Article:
I’ve come across the art of Yinka Shonibare before, in various places – art fairs, museums, etc. – but haven’t done a dive-in to learn more about the artist prior to now. I just saw a video that I wanted to share, which starts off with the installation of a sculpture at the National Museum of African Art in Washington, D.C., which reminded me that I saw this sculpture there when I was last in D.C. in 2019. My photo is here below, the piece is titled “Wind Sculpture VII,” 2016, and is made of steel with hand-painted fiberglass resin cast and gold leaf. The description provided by the museum is: “Like a ship’s sail, Wind Sculpture VII appears to blow in the wind. Its vibrant pattern refers to textiles based on Indonesian batiks, produced in the Netherlands and the United Kingdom, and closely tied to African identity.” You can see more on this specific piece here.

Yinka Shonibare Wind Sculpture at the Smithsonian National Museum of African Art
Yinka Shonibare “Wind Sculpture VII” at the Smithsonian National Museum of African Art in Washington D.C.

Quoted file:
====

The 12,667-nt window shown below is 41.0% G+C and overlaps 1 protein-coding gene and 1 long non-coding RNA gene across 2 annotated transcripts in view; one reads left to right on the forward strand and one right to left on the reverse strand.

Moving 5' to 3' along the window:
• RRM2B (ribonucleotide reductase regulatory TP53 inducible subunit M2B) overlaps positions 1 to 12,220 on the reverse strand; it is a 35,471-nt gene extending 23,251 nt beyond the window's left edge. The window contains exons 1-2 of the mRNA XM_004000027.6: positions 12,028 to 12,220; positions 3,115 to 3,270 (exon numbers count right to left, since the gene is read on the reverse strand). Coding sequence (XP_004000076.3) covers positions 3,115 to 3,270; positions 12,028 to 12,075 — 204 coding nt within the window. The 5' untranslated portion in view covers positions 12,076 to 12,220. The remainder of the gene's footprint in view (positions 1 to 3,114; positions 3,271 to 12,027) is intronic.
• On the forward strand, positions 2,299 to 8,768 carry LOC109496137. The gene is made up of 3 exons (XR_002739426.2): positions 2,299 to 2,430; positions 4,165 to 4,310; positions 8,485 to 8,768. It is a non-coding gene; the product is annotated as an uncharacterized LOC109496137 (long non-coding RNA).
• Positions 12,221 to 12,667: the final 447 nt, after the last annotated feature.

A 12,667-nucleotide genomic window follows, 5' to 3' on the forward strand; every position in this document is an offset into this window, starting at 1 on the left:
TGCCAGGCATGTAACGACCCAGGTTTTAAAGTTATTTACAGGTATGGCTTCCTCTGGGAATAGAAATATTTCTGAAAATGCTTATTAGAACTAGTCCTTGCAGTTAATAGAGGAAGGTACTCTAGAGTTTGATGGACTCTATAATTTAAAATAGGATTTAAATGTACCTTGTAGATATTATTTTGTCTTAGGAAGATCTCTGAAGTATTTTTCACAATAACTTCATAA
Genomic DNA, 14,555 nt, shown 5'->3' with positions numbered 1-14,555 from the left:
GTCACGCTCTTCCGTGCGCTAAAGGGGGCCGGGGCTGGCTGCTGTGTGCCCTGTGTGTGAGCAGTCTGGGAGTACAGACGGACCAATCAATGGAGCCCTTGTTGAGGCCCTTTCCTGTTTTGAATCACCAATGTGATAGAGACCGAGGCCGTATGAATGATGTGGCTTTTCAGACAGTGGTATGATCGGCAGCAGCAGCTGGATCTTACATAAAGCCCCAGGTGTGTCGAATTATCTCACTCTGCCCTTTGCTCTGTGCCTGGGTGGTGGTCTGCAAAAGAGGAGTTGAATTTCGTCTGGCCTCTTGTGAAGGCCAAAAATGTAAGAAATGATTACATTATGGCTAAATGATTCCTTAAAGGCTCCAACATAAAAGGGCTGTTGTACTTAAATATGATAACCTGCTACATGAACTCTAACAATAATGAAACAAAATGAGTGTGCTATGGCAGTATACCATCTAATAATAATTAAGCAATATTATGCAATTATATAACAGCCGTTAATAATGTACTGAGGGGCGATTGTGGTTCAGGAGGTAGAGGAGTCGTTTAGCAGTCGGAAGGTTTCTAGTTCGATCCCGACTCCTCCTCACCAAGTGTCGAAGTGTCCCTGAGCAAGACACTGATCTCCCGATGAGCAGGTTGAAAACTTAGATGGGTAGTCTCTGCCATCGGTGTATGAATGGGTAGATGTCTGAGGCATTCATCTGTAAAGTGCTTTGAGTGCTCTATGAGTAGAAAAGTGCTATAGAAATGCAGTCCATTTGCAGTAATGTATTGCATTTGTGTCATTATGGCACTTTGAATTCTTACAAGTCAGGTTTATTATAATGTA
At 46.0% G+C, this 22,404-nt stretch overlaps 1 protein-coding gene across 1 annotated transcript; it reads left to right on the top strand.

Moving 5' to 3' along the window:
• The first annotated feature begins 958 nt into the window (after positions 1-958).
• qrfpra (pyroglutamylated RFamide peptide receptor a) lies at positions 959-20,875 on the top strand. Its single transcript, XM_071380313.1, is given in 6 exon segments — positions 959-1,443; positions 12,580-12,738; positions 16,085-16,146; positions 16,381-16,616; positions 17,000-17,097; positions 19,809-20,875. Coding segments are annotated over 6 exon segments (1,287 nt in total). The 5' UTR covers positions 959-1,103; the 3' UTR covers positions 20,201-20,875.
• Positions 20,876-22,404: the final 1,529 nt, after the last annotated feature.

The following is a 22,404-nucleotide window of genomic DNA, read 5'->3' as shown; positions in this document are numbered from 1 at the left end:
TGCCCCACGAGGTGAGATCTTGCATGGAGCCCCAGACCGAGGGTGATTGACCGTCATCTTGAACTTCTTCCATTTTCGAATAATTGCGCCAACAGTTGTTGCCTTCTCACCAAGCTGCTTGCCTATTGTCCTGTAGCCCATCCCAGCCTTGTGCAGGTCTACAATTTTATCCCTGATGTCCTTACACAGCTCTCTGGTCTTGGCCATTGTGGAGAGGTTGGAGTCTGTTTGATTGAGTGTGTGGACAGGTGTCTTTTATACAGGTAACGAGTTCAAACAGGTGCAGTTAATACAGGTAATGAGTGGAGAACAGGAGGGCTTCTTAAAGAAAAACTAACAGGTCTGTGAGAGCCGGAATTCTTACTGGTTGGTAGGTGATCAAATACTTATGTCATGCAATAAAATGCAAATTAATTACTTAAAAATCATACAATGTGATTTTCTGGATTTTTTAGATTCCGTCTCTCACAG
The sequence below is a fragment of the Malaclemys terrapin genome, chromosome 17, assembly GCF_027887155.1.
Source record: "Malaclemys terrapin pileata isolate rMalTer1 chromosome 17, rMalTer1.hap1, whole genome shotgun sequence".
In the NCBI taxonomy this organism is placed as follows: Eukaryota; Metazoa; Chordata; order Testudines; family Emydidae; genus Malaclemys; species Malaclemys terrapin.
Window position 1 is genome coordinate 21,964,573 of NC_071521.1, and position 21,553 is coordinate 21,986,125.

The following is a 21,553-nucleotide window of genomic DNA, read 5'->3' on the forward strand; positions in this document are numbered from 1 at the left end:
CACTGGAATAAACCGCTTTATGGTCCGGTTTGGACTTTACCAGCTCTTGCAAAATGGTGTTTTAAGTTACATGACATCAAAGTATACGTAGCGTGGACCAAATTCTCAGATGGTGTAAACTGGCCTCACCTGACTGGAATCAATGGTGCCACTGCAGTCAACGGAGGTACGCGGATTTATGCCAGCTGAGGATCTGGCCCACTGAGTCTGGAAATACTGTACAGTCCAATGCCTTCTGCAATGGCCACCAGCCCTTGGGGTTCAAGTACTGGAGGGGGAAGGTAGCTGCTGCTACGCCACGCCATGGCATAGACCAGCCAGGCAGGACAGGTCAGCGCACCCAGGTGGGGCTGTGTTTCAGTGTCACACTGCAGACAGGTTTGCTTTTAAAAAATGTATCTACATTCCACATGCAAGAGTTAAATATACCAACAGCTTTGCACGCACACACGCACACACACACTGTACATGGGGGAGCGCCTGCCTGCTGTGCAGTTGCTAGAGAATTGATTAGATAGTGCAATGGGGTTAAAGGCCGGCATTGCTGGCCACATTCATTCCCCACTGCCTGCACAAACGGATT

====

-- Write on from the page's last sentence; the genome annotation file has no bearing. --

And now, on to the video – it’s an interview by PBS, and gives a great introduction to Yinka Shonibare and also features a lot of different art works of his. But there’s one point in the interview that grabbed my attention, around the 2 minute mark, Shonibare says that a teacher asked him about making “authentic African art,” and his reply was: “What’s authentic identity in a global, modern world?” His response is tied to his use of fabrics that are visually recognized as African fabrics, but he points out that he found them in London, and that they are originally batik patterns from Indonesia, which were brought by the Dutch to West Africa. Watch more here:



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